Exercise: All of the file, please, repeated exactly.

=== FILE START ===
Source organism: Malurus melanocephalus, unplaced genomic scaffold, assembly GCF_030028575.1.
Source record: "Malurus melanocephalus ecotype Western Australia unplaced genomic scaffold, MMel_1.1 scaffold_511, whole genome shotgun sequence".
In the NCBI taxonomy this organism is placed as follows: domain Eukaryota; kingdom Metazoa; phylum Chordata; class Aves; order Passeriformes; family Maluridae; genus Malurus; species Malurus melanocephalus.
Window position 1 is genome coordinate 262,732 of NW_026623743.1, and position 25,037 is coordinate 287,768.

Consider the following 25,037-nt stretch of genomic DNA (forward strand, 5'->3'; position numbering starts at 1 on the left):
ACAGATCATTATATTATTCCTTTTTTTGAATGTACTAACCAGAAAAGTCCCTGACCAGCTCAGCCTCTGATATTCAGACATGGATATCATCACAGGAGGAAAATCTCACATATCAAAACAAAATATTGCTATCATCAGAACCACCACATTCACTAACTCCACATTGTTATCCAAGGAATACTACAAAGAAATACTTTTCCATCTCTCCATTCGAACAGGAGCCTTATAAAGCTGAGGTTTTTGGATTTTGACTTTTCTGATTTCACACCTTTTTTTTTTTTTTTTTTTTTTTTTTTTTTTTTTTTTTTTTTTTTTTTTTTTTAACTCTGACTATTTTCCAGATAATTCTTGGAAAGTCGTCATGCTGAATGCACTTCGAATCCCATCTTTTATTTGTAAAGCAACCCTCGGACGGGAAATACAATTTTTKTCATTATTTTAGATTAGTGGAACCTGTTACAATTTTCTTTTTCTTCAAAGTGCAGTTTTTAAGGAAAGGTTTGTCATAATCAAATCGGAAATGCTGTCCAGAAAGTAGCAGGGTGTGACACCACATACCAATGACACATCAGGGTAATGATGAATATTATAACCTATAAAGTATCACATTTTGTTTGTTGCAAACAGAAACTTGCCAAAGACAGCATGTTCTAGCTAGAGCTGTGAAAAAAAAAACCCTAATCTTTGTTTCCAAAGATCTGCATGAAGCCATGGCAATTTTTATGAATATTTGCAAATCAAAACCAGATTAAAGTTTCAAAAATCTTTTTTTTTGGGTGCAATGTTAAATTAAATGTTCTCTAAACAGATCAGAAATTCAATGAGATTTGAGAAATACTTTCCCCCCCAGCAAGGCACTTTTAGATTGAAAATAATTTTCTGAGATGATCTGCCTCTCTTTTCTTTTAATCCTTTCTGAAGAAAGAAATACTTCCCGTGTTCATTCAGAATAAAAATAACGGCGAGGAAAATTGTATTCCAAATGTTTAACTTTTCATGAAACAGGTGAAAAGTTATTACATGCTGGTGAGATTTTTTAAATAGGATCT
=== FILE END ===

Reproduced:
Source organism: Malurus melanocephalus, unplaced genomic scaffold, assembly GCF_030028575.1.
Source record: "Malurus melanocephalus ecotype Western Australia unplaced genomic scaffold, MMel_1.1 scaffold_511, whole genome shotgun sequence".
In the NCBI taxonomy this organism is placed as follows: domain Eukaryota; kingdom Metazoa; phylum Chordata; class Aves; order Passeriformes; family Maluridae; genus Malurus; species Malurus melanocephalus.
Window position 1 is genome coordinate 262,732 of NW_026623743.1, and position 25,037 is coordinate 287,768.

Consider the following 25,037-nt stretch of genomic DNA (forward strand, 5'->3'; position numbering starts at 1 on the left):
ACAGATCATTATATTATTCCTTTTTTTGAATGTACTAACCAGAAAAGTCCCTGACCAGCTCAGCCTCTGATATTCAGACATGGATATCATCACAGGAGGAAAATCTCACATATCAAAACAAAATATTGCTATCATCAGAACCACCACATTCACTAACTCCACATTGTTATCCAAGGAATACTACAAAGAAATACTTTTCCATCTCTCCATTCGAACAGGAGCCTTATAAAGCTGAGGTTTTTGGATTTTGACTTTTCTGATTTCACACCTTTTTTTTTTTTTTTTTTTTTTTTTTTTTTTTTTTTTTTTTTTTTTTTTTTTTAACTCTGACTATTTTCCAGATAATTCTTGGAAAGTCGTCATGCTGAATGCACTTCGAATCCCATCTTTTATTTGTAAAGCAACCCTCGGACGGGAAATACAATTTTTKTCATTATTTTAGATTAGTGGAACCTGTTACAATTTTCTTTTTCTTCAAAGTGCAGTTTTTAAGGAAAGGTTTGTCATAATCAAATCGGAAATGCTGTCCAGAAAGTAGCAGGGTGTGACACCACATACCAATGACACATCAGGGTAATGATGAATATTATAACCTATAAAGTATCACATTTTGTTTGTTGCAAACAGAAACTTGCCAAAGACAGCATGTTCTAGCTAGAGCTGTGAAAAAAAAAACCCTAATCTTTGTTTCCAAAGATCTGCATGAAGCCATGGCAATTTTTATGAATATTTGCAAATCAAAACCAGATTAAAGTTTCAAAAATCTTTTTTTTTGGGTGCAATGTTAAATTAAATGTTCTCTAAACAGATCAGAAATTCAATGAGATTTGAGAAATACTTTCCCCCCCAGCAAGGCACTTTTAGATTGAAAATAATTTTCTGAGATGATCTGCCTCTCTTTTCTTTTAATCCTTTCTGAAGAAAGAAATACTTCCCGTGTTCATTCAGAATAAAAATAACGGCGAGGAAAATTGTATTCCAAATGTTTAACTTTTCATGAAACAGGTGAAAAGTTATTACATGCTGGTGAGATTTTTTAAATAGGATCT